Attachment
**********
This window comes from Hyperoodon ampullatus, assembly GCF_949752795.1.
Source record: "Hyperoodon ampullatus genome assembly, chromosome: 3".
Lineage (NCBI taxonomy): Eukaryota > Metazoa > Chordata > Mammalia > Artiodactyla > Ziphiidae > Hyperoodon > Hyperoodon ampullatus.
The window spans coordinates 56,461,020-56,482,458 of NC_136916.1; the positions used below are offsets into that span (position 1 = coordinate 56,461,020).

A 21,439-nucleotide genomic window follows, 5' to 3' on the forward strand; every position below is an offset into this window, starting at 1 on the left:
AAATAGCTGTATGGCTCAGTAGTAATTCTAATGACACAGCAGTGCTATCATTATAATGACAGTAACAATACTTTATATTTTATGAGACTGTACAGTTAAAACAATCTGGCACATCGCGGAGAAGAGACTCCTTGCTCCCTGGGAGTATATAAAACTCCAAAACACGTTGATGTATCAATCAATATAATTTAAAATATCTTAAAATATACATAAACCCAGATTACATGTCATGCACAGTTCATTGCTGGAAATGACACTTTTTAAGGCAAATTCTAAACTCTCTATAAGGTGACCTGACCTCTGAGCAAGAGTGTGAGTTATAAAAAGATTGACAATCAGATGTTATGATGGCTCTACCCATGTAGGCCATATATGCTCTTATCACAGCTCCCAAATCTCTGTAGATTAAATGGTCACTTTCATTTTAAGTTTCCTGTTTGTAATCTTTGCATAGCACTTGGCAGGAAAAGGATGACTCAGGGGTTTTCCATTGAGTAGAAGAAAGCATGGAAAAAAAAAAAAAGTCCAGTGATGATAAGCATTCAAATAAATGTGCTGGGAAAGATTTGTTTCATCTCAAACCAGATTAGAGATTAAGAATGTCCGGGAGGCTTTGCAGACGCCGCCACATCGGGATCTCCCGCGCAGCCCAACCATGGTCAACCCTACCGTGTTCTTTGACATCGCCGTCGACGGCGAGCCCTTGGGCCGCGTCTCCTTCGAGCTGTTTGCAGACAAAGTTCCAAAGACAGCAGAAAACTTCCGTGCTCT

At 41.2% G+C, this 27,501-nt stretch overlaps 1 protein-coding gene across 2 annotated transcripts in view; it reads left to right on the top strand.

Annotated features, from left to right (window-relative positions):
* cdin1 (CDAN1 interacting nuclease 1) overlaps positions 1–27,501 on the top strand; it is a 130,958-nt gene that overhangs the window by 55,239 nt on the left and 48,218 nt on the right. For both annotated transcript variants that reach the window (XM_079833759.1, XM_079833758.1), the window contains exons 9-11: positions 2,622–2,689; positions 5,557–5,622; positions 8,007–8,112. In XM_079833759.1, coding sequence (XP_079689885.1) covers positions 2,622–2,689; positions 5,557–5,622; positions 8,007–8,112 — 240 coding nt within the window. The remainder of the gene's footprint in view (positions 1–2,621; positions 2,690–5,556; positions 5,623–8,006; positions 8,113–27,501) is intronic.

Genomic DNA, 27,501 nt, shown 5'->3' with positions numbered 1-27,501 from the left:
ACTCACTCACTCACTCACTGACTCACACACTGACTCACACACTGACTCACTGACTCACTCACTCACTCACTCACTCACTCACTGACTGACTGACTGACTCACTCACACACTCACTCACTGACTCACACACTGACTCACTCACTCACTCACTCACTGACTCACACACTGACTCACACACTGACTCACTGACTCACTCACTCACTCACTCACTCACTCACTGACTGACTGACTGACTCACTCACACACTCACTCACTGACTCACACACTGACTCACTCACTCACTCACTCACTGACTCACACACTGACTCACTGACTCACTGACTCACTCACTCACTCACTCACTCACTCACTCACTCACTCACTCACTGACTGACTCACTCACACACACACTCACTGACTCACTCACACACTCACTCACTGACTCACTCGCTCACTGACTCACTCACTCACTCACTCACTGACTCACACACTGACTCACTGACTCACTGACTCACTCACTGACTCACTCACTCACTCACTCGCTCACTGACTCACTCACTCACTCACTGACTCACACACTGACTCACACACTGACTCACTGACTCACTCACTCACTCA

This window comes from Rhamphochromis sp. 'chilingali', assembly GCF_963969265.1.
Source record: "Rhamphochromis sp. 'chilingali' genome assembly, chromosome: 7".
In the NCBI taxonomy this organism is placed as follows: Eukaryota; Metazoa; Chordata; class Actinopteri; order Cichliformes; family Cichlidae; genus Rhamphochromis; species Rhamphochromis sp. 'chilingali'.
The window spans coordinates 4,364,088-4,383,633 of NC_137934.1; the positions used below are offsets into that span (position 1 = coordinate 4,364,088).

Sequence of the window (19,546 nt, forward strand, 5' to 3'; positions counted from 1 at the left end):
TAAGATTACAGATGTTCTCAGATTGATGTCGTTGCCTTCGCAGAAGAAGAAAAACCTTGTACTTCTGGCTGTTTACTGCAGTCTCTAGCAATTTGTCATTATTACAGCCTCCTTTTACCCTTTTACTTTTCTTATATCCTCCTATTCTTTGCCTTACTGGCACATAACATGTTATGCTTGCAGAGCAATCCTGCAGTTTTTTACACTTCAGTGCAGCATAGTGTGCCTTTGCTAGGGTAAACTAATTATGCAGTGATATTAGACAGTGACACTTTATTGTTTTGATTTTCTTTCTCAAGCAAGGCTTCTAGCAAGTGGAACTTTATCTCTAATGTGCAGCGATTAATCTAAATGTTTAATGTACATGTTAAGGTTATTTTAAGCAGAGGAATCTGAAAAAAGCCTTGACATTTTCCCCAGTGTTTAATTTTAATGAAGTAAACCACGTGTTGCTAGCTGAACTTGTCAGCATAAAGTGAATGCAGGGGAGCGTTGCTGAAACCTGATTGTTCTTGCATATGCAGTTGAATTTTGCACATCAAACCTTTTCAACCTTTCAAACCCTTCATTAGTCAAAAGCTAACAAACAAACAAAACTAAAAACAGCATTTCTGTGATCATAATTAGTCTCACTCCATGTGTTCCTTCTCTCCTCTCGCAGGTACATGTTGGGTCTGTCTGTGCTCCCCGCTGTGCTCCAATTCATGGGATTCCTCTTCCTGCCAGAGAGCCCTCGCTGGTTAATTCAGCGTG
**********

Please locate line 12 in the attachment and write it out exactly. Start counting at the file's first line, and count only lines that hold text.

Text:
This window comes from Rhamphochromis sp. 'chilingali', assembly GCF_963969265.1.